We also played a few games such as Call Of Duty: Mobile and Asphalt 9 Legends on the phone and ran it through Gamebench Pro to get a lowdown of its in-game performance. In COD: Mobile, the phone gave us 59 fps at 89 per cent stability (Medium Graphics) while in Asphalt, we got 30 fps at 99 per cent stability. While these scores are decent, we did encounter some lags and frame drops while gaming and the phone also got pretty toasty after about 15 minutes. This isn’t the most reliable game for intensive gameplay, but if you’re more into games such as Candy Crush, you shouldn’t have an issue at all.
The phone runs Android 12 out of the box with Samsung’s One UI 4.1 on top. Samsung has also committed to two years of Android updates and 4 years of security updates, which is fantastic for a mid-range phone. One UI is easy on the eye and beginner-friendly but it does come loaded with a bunch of third-party bloatware. You can uninstall most of these apps but it doesn’t bode well to have users go through the pain of uninstalling all the apps they may never use.
This is a 5G phone with support for 12 common 5G bands, so it is quite a future-proof investment. There are also some rather exciting features such as Object Eraser in Gallery, Auto Data Switching, and Intelligent Voice Focus. Auto Data Switching intelligently switches to your secondary SIM to make calls or use data when your primary SIM has no network. Voice Focus leverages AI to cut out loud background noise for clear calls. We tested out the latter and found it to be quite decent. The phone does cancel out a wide array of ambient noise when on calls but if you’re in an extremely loud environment, there’s still some ambient sound captured, but it is minimal.
Samsung Galaxy M53 5G: Camera Performance
The Samsung Galaxy M53 features a quad-camera array on the back compared to the M52’s triple-camera stack. The primary lens has been bumped up to 108 MP compared to its predecessor’s 64 MP shooter. You also get an 8 MP ultrawide, a 2 MP macro, and a 2 MP depth sensor. For selfies, the company has provided a 32 MP Sony IMX 616 front camera. There is no optical image stabilisation though.
Daylight images come out looking pretty vibrant and detailed from the camera. However, when images are taken in tricky lighting conditions, the Samsung M53’s camera does tend to crush the shadows or overexpose highlights slightly, so the dynamic range isn’t the best at this price point. In some pictures, the colours also looked washed out, again, this mostly occurred when the lighting conditions were tricky. The Samsung M53 also had some issues focusing on the main camera and often blurred out the subject of an image. Close-ups turned out pretty pleasing to the eye with good colours and natural background blur.
Portrait images were decent on the Samsung with great natural skin tones and decent detail, but the edges weren’t as refined as one would expect. Additionally, the background blur can be a bit too aggressive at times, but thankfully, there’s a feature that allows you to adjust background blur as per your preference.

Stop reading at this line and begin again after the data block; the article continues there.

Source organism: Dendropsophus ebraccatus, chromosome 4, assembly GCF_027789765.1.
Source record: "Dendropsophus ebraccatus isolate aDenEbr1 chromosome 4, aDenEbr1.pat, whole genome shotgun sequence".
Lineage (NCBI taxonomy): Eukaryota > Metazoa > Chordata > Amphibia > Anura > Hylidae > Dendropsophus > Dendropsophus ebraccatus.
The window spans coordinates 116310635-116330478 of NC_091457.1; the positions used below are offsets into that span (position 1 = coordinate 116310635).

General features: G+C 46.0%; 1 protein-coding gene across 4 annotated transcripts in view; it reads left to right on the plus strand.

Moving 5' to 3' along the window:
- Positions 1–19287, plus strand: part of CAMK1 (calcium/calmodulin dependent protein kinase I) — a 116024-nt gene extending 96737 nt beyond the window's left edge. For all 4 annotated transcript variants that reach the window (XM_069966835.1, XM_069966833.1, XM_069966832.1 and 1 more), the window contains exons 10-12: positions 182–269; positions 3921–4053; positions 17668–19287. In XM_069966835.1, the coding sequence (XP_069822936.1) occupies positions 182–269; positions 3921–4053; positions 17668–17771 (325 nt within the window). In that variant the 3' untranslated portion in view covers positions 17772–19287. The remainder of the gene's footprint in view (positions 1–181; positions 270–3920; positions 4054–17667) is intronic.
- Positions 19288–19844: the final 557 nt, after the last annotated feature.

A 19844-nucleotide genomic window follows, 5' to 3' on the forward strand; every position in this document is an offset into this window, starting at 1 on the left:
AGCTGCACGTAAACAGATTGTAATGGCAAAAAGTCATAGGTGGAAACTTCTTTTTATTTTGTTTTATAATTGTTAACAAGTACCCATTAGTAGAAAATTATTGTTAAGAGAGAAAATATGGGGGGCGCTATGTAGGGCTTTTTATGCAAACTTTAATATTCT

Macro shots from the 2 MP lens are decent, they’re not as unusable as we’ve seen on some other phones in this price range but you will have to struggle to get a shot that isn’t blurred since there’s no stabilisation support.
Moving on to the ultrawide lens, the colours of the photos taken via this lens closely match the colours from the primary lens, which is a good thing. The dynamic range is decent enough, but it could definitely use some work in the shadows where the photos sometimes lack detail. There is also minimal barrel distortion in ultrawide images and in daylight you can get some pretty social-media-worthy shots from this lens, however, the low light performance is less than ideal.
Speaking of low light, photos from the primary lens taken at night appear to be pretty soft and grainy. There’s a lot of noise in the pictures and the colours appear quite washed out as well. Turning night mode on does alleviate some of these issues, but not to a degree we’d like. Overall, the lens definitely needs some tuning for low-light shots and there are better-performing cameras for low-light photography in this price range such as the Realme 9 Pro+ and the OnePlus Nord CE 2.
The 32 MP selfie camera is definitely the strongest link in the Samsung Galaxy M53’s camera setup. You get detailed pictures with excellent colours and natural skin tones. Do remember to turn off beauty mode in the settings to get the best results. Portrait selfies are also great with solid edge detection. However, at night, the experience sours. The images appear grainy and details are amiss. Turning on night mode does solve this to some extent, but the results still aren’t up to the mark. You can check out all the images and videos we’ve shot from the phone here:
Video recording tops out at 4K 30 fps and you also get Slow Motion videos at 240 fps at 1080p resolution and 960 fps at 720p resolution. The phone relies on Electronic Image Stabilisation to stabilise video footage, however, the results are still shaky, even in bright daylight. In low light, we experienced some additional jitter as well. The camera does come with Samsung’s Super Steady mode, which helps out quite a bit, but the recording tops out at 1080p for this.
Samsung Galaxy M53 5G: Battery Life
The Samsung Galaxy M53 5G boasts a 5,000 mAh battery with support for 25 W fast charging. However, the box only provides a charging cable and no adapter. You can purchase a Samsung 25 W adapter for about Rs 1,200 but that’s an extra cost a user shouldn’t really have to bear but Samsung has taken this route to be more environmentally conscious. The phone’s battery easily got us through a day’s worth of usage consisting of tasks such as gaming, running benchmarks, photo editing, and social media browsing. So, if your usage isn’t as aggressive, you can expect the phone to last well beyond a day.
During our testing, the phone lasted approximately 16 hours in our video loop test. GPS Navigation for 1 hour drained the battery by 5 per cent from 92 per cent, and playing COD: Mobile…